• 3 ways of explaining coffee

    3 ways of explaining coffee

    3 ways of explaining coffee

    By Jonas Gehl
    CEO Prolog Coffee

    “What is coffee?” This was the first question I asked the judges when I competed in the barista championships in 2019. It was meant rhetorical but during my presentation I wanted to investigate this topic together with the judges – and the audience. The investigation had obviously also been carried out months before in preparation to the actual competition. During this period, it struck me that how we describe coffee is often missing a key component in our understanding of it. In Prolog we often talk about “Being present with the taste”. However, what we don’t always think about is how intrinsically this tasting is connected to understanding coffee itself. Let’s first float a little over the topic, What is Coffee?, and then let’s take a dive into this latter claim.

    Explanation no. 1: Coffee is described by its parts.

    This claim is linked to how we look at coffee from at retail customers perspective. “What does the bag say?” An example could be: This is an Ethiopian coffee from Yirgacheffe, produced by Chelchele cooperative, grown at 2000 masl, heirloom varieties, natural processed and has flavor notes of blueberry, bergamot and peach. Is this a good description of coffee? If you want to buy a bag of coffee this will work as a pretty good guideline. Is it a very good description of coffee itself? Probably not.

    Explanation no. 2: Coffee is DNA, soil and sun.

    A more precise way of explaining coffee would be to look at what coffee consists of, literally soil and sun (amongst perhaps others). Basically, we zoom in from very broad descriptions like altitude and variety down to the finest molecule structures. The coffee bean (or seed) that we roast and extract is a product of the environment wherein it grows, and of the DNA of the plant which the environment helps shaping. After having zoomed in, we see that coffee is a fascinating and very complex form of life that, just like any other life, is unique and special. We see that it matters a lot how the coffee plant is treated with respect with regards to soil and sun conditions. On a more scientific level we can now explain coffee more precisely by taking a very close look at the lifeform. On the other hand, being able to understand coffee on this level might not always be useful in a day to day living where our biggest concern is that we enjoy the flavor of it. However, the fact that we can explain, and more importantly, understand coffee also at this level gives us knowledge and tools to support the environment of coffee plants  as well as for developing beautiful flavor experiences.

    Explanation no. 3: Coffee is described by its taste. 

    Here we come back to first part of the article: “Being present with the taste”. How is this linked to the explanation of what coffee is?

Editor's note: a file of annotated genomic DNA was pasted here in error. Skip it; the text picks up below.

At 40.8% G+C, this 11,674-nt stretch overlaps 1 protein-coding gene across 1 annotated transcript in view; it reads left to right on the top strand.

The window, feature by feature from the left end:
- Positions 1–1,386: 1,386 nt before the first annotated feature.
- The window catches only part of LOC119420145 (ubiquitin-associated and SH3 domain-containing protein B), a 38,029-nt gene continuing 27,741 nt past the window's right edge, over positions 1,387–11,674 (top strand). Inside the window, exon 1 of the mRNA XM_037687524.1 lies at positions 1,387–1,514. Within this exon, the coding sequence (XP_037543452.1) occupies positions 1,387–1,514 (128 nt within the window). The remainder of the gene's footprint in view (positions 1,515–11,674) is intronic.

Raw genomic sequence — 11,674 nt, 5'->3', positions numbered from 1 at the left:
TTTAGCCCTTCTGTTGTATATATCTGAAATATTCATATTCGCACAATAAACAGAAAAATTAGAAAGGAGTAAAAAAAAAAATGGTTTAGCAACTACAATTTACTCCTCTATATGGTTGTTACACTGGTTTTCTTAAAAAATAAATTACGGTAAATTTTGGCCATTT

Have you ever heard of wine tasters that by the mere taste of a wine can identify both grape variety, vineyard, producer and vintage - and can do this consistently over a tasting of many wines? Does this come from having read labels on the wines? Yes, partly, but more from the fact that these wine tasters have a remarkably well trained palate, that can pick up on the tiniest flavors. Does it come from an understanding of varieties and soil and sun dispositions? Again, yes, but also again, more from the fact that the wine tasters sensorial alertness and understanding is highly developed. Basically, what happens when we taste something, an apple or a piece of sausage, is that this triggers our neuro system to fire a cascade of complex events which ultimately also links to a center in or brain of memory and understanding. This renders the association of the sensorial experience of an apple with the object “an apple” but also to an understanding of whether we enjoy this taste experience or not – and also to which degree of joy. To exemplify, I personally tend to like biodynamically grown apples better than conventional grown apples – though there can be exceptions. Now, all this information and understanding have been created without even having looked at the label of the apple (if this was a thing), nor having scrutinized it in a laboratory. This gift of being able to extract complex and direct sensorial information is something we have been born with. This is fascinating but as much as I think it’s fascinating as much do I think this is something which is easily overlooked in how we describe edible/drinkable matters, in this case coffee. Is it really that surprising that we can understand something very well that we haven’t only read about or measured in a laboratory but also actually contained within us? In a weird, but very basic, way, when we taste something, it is literally embedded in us - for some time a least. When we taste a coffee from Mexico, we don’t only taste a coffee from Mexico, we also get a little piece of Mexico within our bodies, quite literally. In that way, we can sensorially get literally closer to understanding this particular coffee than we do when reading about it or scrutinizing it in a lab. The third, and I would to some degree say best, way of explaining what coffee is would then be by this very simple exercise: by merely tasting coffee.